Young Champion Pavan gives us the rundown on Hackathon #3 and how technology can be used to reduce stigma around mental health and educate young people about it.
As a member of the Young Persons Forum at Great Ormond Street Hospital, I first heard about the Hackathon in our newsletter and as soon as I inquired more about this opportunity, I knew that I had to get involved.
The Hackathon was a two day course that collated young people’s opinions on how this could help reduce stigma around mental health and how to educate young people about it. I thought that this was a brilliant basis for the app.
It is innovative to combine helping people with digital apps. Phones are used so often now, so to be able to use this to help people with mental health issues is amazing. Being a young person and having experienced mental health problems myself I know that when it comes to mental health it is often hard to find the right person to talk to.
We started by talking in our groups about what we thought stigma and empathy meant. We then discussed how we could reduce stigma around mental health and how to build up people’s empathy towards it. After this exercise, each group had to create an imaginary person and make an online profile for them. Then using the app, we had to explore how it was going to offer support to this person. Unfortunately, we got as far as creating a profile before it was time to leave. The first session had flown by so fast as we all had so much to contribute.
The next day we were given back the profiles we had made and their problem. From this we started talking in depth about how the app could help them and what we wanted from the app. Following on from lots and lots of discussion we finally came up with the main basis for our app. We wanted our app to talk to us and be there for us. We thought that this would be a good idea because when you open up to someone about you mental health problem, there is always a fear that they will tell someone else, who’ll tell someone else and so on. This way you could tell the app anything and feel as though it was a safe space.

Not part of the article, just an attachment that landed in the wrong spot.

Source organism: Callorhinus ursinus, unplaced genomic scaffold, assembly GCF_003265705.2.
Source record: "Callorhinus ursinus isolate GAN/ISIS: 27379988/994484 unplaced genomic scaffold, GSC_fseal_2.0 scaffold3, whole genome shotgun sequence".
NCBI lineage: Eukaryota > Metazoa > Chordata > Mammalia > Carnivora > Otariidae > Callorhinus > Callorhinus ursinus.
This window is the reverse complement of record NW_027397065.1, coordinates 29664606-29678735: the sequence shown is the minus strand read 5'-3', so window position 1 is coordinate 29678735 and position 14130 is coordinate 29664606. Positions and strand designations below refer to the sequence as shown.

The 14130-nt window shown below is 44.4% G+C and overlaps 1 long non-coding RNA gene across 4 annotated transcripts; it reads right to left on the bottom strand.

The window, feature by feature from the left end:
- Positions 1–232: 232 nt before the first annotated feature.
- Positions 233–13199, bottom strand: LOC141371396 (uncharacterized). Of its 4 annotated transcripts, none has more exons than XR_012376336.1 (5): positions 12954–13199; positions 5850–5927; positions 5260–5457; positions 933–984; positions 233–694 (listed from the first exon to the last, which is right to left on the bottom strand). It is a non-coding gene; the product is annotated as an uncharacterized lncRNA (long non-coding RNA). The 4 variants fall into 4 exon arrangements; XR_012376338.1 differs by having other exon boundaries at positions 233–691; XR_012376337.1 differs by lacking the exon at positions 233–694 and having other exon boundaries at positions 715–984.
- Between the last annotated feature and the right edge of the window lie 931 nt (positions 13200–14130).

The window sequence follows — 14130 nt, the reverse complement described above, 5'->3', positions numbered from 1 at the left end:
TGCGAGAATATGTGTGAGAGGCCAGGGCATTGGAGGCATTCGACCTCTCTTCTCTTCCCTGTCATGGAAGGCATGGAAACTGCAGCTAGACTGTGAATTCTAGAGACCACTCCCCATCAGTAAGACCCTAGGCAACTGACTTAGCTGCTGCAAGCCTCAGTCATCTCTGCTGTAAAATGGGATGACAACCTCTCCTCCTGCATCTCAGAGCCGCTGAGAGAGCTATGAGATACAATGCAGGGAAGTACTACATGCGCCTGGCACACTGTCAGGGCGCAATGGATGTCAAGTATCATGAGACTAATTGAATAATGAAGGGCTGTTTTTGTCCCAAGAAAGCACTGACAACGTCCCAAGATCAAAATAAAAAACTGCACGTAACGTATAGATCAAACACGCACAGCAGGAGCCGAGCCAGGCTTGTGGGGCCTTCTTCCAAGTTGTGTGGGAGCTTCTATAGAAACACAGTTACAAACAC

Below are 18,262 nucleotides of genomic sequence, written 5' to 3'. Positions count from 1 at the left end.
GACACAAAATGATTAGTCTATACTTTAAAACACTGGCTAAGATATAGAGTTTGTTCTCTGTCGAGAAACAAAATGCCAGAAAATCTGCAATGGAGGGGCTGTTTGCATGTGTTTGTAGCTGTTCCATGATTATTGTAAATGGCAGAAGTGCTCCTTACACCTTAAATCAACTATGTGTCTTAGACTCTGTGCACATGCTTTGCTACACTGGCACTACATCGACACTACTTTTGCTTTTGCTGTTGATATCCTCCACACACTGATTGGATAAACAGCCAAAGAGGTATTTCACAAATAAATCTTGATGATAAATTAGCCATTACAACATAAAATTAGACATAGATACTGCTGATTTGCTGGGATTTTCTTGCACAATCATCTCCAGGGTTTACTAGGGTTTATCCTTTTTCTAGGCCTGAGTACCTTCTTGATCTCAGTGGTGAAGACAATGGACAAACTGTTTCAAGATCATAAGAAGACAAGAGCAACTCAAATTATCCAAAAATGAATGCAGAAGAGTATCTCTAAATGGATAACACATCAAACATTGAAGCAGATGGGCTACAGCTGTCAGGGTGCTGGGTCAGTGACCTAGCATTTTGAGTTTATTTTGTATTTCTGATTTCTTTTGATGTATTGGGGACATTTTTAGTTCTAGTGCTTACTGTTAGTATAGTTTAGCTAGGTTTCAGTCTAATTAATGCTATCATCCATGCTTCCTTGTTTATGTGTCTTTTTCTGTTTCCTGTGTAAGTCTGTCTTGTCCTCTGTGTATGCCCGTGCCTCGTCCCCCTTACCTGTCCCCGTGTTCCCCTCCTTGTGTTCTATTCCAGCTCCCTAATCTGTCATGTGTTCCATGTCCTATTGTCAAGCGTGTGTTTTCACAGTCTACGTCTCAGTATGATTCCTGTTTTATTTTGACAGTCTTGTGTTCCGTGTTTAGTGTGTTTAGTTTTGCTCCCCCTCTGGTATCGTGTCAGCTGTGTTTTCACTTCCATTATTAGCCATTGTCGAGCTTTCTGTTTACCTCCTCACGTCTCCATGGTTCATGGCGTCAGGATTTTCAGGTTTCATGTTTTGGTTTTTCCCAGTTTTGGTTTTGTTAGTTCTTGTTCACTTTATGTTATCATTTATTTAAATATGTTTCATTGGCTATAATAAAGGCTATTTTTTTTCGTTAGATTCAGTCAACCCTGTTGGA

From this we decided that a good way to do this was by making the app to be a bit like a diary, and the app encouraged you to write a diary entry every day. After writing the diary the app would then look over the entry to see how it could help and then give you little things you could do to feel better. If the app thought that you felt especially sad it would ask for your permission to put you forward to a counsellor, so you could talk to them.
We then had to design on pen and paper what we wanted the different screens to look like. I found this aspect particularly appealing because I love to design things whether it’s clothes or apps.
Finally we had to feedback our findings to the class. It was moving to see so many young people passionate and comfortable to talk about mental health, whether it was about educating other young people on mental health or helping people that have issues with it.
I thoroughly enjoyed this experience and I know that this is the first of many experiences I will have with the Anna Freud Centre.